10 Tips for Selling to Urban Sportbikers

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MARKETING TO THE URBAN SPORTBIKE market isn't hard if you are willing to learn the ins and outs of this growing scene.

The urban sportbike market is comprised of all walks of people with four important things in common: 1) they all take great pride in their sportbikes, 2) they will gladly spend money to make their bike stand out in a crowd, 3) they are fiercely loyal to brands and businesses, and 4) they are some of the most open, friendly people on two wheels.

Here are 10 tips dealers can use to approach this growing, vibrant customer base.

1. Know how to create a custom on a budget. Everyone in the country is talking about ways to save money, so be prepared to make suggestions about how to give someone's sportbike a few custom touches without breaking the bank. Riders who have small budgets might be content with a dress-up kit, which generally includes fairing bolts, fork covers, bar ends and, often, mirror block-off plates. Riders who can spend more money may spring for an extended swingarm or a showy performance upgrade like an aftermarket shock or forks. Help your customers get the most out of their (limited) money by knowing what modifications will turn the most heads at bike night.

2. Understand the lingo, and make sure your service techs do, too. When my friend Craig opened his high-performance service shop a couple of years ago, he started picking up urban sportbike terms in a hurry. One of his customers described a drag race he was in as "three and bust, no spray." This meant that this guy was so confident in his drag-racing skills that he let his competitor start three bike lengths ahead, he wouldn't be the first to start accelerating, and he wouldn't use nitrous. The urban sportbike crowd has their own language, and you need to know it. Words like stretched, slammed, boost and spray are just a start.

3. Display the possibilities on your showroom floor. Do your customers think of your dealership first when they need or want to buy aftermarket products? Show them what they can do without ever leaving the dealership. Add custom touches to one or two of the models on your showroom floor, and don't be surprised when someone wants to buy it just like that.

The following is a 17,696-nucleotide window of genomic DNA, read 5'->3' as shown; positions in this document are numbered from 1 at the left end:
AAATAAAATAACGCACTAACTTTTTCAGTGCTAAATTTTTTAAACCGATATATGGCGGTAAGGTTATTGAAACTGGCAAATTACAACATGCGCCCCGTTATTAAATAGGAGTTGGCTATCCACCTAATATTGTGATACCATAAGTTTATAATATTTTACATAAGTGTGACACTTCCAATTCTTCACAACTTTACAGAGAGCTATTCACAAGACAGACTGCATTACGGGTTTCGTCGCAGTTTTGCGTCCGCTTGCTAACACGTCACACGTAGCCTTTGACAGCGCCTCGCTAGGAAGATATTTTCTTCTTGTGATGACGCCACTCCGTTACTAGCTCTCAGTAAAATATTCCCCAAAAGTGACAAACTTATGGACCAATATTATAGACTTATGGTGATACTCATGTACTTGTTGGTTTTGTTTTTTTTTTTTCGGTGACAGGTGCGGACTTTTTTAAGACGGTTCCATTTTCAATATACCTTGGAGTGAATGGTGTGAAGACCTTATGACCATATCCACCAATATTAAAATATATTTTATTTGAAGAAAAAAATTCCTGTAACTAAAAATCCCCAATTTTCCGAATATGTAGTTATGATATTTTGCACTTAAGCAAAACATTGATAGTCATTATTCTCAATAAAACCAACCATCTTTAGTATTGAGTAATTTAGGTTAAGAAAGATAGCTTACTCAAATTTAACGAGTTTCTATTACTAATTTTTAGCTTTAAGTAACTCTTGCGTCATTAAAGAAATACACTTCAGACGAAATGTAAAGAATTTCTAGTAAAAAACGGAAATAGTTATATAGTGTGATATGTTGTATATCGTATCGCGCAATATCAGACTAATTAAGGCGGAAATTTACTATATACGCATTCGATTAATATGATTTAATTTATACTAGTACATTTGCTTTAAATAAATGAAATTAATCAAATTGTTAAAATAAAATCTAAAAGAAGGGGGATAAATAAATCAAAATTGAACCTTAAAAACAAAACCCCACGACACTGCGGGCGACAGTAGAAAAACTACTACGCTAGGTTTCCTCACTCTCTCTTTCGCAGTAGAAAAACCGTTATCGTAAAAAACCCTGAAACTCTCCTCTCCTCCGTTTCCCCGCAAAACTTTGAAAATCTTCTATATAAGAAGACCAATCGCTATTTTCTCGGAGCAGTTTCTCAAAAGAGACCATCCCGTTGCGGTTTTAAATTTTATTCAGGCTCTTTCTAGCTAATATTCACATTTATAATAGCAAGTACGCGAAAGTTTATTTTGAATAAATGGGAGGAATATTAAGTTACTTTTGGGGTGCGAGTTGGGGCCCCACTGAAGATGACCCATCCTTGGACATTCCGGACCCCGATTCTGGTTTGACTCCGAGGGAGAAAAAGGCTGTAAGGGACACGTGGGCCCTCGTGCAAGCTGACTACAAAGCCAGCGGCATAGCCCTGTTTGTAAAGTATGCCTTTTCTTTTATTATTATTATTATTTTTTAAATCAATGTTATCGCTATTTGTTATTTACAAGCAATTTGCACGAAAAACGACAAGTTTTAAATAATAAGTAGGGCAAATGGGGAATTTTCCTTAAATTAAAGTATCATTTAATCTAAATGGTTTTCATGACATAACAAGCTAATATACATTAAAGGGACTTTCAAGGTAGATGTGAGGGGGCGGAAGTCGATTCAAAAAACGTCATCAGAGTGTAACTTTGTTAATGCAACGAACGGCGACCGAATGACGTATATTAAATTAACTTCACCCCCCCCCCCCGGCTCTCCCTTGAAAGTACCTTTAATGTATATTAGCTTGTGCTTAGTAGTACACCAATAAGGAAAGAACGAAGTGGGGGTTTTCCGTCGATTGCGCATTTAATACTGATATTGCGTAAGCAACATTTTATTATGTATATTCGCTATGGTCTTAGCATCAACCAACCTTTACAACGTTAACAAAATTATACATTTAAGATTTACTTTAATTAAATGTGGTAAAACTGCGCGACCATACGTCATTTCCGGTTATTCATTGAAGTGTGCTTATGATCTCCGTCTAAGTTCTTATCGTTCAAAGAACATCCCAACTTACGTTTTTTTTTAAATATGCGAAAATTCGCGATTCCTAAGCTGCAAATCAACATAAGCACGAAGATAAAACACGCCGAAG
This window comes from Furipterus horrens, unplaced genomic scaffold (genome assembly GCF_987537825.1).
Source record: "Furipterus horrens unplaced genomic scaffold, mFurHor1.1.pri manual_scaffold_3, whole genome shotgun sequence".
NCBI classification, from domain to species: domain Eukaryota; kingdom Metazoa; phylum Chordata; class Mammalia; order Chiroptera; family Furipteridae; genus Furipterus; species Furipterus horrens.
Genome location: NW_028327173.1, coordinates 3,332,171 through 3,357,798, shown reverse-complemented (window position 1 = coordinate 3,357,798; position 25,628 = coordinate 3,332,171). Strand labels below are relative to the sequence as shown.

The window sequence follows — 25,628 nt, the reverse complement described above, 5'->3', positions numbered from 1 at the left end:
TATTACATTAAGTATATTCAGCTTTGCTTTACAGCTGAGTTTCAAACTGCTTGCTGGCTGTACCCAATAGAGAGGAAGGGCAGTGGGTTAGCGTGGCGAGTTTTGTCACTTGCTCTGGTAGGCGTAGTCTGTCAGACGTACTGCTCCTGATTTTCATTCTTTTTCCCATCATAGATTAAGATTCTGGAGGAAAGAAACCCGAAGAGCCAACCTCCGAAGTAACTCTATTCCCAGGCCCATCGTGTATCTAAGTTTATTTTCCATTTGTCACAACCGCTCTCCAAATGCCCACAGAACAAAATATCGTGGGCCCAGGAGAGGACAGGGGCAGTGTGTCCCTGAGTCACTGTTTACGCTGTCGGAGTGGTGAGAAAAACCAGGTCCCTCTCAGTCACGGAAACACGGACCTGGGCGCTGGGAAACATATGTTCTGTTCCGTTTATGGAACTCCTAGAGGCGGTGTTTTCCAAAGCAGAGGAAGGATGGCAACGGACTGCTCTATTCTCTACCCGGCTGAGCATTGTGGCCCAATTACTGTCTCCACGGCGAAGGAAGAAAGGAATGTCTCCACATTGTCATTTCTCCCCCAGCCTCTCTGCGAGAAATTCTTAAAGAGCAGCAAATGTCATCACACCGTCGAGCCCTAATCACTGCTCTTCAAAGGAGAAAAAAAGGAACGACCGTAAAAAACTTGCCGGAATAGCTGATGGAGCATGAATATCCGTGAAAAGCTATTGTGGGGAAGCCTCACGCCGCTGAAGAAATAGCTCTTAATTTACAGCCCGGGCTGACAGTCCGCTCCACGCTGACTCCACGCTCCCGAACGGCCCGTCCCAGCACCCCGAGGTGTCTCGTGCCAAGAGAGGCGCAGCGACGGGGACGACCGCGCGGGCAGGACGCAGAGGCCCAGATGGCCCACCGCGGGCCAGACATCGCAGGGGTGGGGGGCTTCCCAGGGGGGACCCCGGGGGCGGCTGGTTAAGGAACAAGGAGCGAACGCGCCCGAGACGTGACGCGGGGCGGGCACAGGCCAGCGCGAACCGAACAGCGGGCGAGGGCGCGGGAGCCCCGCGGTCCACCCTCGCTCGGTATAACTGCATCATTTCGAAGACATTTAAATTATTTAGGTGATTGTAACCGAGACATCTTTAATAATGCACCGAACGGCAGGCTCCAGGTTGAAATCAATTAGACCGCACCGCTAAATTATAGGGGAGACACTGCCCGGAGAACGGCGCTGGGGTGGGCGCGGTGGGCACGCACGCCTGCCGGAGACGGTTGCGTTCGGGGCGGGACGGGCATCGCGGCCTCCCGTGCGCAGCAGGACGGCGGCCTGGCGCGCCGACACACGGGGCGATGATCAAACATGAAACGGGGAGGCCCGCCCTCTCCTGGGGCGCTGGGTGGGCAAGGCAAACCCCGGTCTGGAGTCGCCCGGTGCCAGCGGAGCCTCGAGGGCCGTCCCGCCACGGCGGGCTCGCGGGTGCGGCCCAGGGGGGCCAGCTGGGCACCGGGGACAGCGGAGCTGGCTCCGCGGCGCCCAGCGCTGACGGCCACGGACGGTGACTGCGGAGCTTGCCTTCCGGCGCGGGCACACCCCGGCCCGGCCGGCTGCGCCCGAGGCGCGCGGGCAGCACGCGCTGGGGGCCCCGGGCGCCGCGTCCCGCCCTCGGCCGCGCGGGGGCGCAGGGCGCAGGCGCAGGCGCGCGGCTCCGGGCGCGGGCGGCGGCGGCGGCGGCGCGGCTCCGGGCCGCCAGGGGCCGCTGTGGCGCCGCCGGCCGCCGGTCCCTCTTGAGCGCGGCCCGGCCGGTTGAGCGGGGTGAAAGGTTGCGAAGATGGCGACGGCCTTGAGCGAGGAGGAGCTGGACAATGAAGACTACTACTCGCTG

4. Consider incorporating custom packages into your sales. Once you know what's popular, tell your customers about it. Offer price-tiered aftermarket packages to fit varying budgets, and wrap the cost into new-bike financing.

5. Tap into the marketing power of sportbike clubs. Sportbike clubs make up a significant percentage of the urban sportbike market, and chances are you've seen your fair share of customers wearing their club vests. Local clubs can be an invaluable way to gain loyal customers, not to mention a whole new avenue of marketing since most clubs have extensive e-mail lists. Consider special promotions that target these clubs, such as a discount for any customer who shows his club colors. When that customer comes back — and he will — you can bet he'll bring a few more club members with him.

6. Get involved with local events. Sponsor a class at your local drag strip, or work out a deal with the track to sell and mount tires during events. Weekend "pay-and-play" drag races are a big draw for locals with the urge to twist the wrist. Also, find out how to be a part of local stunt shows. Not only can you connect with your local sportbike riders at these events, but you might also meet high-profile stunters and racers who can be a part of your future marketing endeavors.

7. Host your own events. If you're more the "do-it-yourself" type, put together your own event. Talk to your urban sportbike customers and identify some local stunt teams that could put on a show in your parking lot. Invite clubs to come out, and offer prizes for the club that brings the most people. Host a custom sportbike show, hire a DJ, grill some burgers and have fun.

8. Go to sportbike-oriented bike nights. That's it; just go. You can take flyers for your dealership to hand out, but the most important thing is that you simply go, sit and watch. Take note of the most popular sportbike modifications that you see, and what "looks" are getting the most attention from other riders and the crowd. It will help you stay up on the trends, and you'll wind up making new contacts.

9. Get to know your local builders and painters. Sometimes what your customer wants is something you can't provide, like a one-off custom part or airbrushed bodywork. Build relationships with your local builders and painters so you can make recommendations quickly and easily. You'll show your customers that you're tapped into the market, and you'll wind up getting reciprocating recommendations — after all, a customizer can't build anything without a bike.

10. Finally, don't try so hard to fit in that you look like a dork. Yes, you need to know how to relate to the urban sportbike market, but that doesn't mean you have to fit the mold of the urban sportbiker. If your idea of a perfect Sunday is taking a leisurely ride on your cruiser, that's okay. Don't try to be something you're not. We're all riders, and that's what matters the most.

Beth Dolgner is a contributing editor for 2Wheel Tuner, a sister publication to Dealernews. 2Wheel Tuner is a consumer newsstand magazine dedicated to the performance sportbike market (www.2wtmag.com).